Getting a tight, tapered haircut with razor-blade detail takes a real barber's touch. It requires precision, and lots of practice.

It’s the kind of professional hairstyle that makes up just part of the curriculum at Williams Barber College, an east-side institution that’s been training barbers for decades and is still going strong.

"It's one of the best-kept secrets in America. It really is,” said the college founder and namesake, Charles Williams. “Because, if a barber is really good at his craft, he can really make some money.”

He should know. He started out as a local barber then bought property and sold retail hair-care products along W.W. White, then launched the barber college in 1993.

Today, he's a barber emeritus, a former chair of the state barber board, and dean of east-side development, owning a cluster of homes and businesses south of Houston Street.

He owns so many properties along the street, the city named it after him.

Tony Gradney has known Williams for decades, as mentor and business coach. Gradney owns Chelsea Catering and considers Williams a role model.

"He's just been a leader in all aspects on the east side,” Gradney said. “They call him the Godfather of the Eastside.”

Williams credits his real estate success, as in hair-care, with having a vision and a work ethic.

“It’s pretty much the same way in business,” he said. “Everybody doesn’t have it, but you gotta have the ability to see things before it happens, and make it happen."

He’s clearly made a lot happen on the east side. In the 60’s, Williams was part of the protest that made cultural change happen in San Antonio.

"I did participate in the lunch counter demonstrations here in SA,” he said. “I participated in the boycott of Joske's as well.”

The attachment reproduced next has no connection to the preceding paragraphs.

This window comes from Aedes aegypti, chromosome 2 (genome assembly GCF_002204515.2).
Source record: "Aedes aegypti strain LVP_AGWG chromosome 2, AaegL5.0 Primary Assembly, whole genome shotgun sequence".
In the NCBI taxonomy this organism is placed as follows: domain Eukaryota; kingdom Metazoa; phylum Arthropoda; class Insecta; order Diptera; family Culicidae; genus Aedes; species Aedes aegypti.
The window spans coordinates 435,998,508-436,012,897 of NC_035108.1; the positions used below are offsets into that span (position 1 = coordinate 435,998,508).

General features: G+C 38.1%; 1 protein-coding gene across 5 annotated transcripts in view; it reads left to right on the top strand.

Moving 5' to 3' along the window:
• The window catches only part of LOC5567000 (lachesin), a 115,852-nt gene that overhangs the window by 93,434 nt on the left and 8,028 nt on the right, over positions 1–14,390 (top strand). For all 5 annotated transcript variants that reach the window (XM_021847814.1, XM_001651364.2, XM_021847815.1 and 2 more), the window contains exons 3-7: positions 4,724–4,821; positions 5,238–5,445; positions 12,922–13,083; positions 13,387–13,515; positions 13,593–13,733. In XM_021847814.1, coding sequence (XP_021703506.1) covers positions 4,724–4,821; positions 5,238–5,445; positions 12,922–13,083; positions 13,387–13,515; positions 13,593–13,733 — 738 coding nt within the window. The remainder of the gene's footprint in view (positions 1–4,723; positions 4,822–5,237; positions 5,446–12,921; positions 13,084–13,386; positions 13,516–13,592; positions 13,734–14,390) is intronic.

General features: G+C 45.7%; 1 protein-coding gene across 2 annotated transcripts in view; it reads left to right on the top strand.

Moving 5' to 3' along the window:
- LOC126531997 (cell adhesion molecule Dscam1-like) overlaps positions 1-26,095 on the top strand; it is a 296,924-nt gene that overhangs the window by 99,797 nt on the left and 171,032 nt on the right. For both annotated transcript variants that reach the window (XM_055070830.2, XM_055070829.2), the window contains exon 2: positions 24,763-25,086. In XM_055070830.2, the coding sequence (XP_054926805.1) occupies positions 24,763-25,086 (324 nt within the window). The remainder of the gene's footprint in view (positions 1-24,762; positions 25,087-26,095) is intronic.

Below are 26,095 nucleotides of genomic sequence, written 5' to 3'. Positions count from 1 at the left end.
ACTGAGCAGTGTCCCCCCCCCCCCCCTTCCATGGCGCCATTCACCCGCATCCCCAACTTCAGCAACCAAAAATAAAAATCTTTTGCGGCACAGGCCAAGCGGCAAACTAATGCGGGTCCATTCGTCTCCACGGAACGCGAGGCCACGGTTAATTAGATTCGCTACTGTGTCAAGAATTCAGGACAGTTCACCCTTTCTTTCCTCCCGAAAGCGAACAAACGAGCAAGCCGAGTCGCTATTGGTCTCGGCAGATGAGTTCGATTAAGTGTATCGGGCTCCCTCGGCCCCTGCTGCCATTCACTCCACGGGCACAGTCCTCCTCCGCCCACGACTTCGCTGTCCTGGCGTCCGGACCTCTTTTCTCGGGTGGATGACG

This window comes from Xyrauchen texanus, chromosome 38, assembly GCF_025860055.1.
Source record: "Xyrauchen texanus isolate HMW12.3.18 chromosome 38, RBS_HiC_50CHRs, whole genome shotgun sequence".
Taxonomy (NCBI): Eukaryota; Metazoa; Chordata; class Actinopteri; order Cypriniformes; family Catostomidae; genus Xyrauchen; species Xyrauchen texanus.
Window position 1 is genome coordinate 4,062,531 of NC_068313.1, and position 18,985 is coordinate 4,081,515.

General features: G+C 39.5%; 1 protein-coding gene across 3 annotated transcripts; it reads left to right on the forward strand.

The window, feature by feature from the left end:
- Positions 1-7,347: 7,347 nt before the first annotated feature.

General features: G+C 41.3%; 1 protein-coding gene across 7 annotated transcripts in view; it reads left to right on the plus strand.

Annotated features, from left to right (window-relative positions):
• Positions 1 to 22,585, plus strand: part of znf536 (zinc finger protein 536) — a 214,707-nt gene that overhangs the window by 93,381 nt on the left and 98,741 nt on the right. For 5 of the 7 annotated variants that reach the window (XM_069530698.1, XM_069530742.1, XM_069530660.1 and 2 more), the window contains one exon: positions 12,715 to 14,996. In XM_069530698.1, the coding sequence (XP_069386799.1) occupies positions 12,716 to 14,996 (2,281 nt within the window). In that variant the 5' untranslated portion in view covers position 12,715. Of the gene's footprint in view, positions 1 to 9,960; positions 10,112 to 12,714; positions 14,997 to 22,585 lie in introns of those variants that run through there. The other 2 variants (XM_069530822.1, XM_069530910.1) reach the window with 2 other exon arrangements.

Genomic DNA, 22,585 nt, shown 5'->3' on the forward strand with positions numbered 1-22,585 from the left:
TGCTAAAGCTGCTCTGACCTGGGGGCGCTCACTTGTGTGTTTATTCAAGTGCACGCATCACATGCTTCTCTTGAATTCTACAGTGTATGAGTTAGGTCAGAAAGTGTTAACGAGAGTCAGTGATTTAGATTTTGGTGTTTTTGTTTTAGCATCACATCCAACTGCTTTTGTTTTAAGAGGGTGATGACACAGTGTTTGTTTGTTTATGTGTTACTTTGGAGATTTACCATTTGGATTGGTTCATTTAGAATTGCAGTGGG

Williams recently sold his college to another, younger barber with similar visions of entrepreneurship.

"Everybody seems to know him,” said Elon Silas, who bought the college. “Everybody seems to be related to him somehow.”

Silas first entertained a plan to open a barber shop to compete with Williams, then decided to buy the college instead.

"One of the things he's always told me is, ‘follow the money,’” he said.

Now, Williams is a retired renaissance man who can't stop creating. In his garage, he’s working on a ‘55 Chevy hood that will soon double as a desk. It’s part auto restoration, and part office furniture. But Williams says that he believes barbers will always be in demand.

“The future is good,” he said. “I encourage young folk to consider barber college. Not everybody's four-year-college material. And if you're not, you need to get yourself a barber's license and make some money and do some great things."

He's done some great things for the east side, employing some and inspiring others. He’s done it one investment after another. That's why he's another one of the people who make San Antonio great.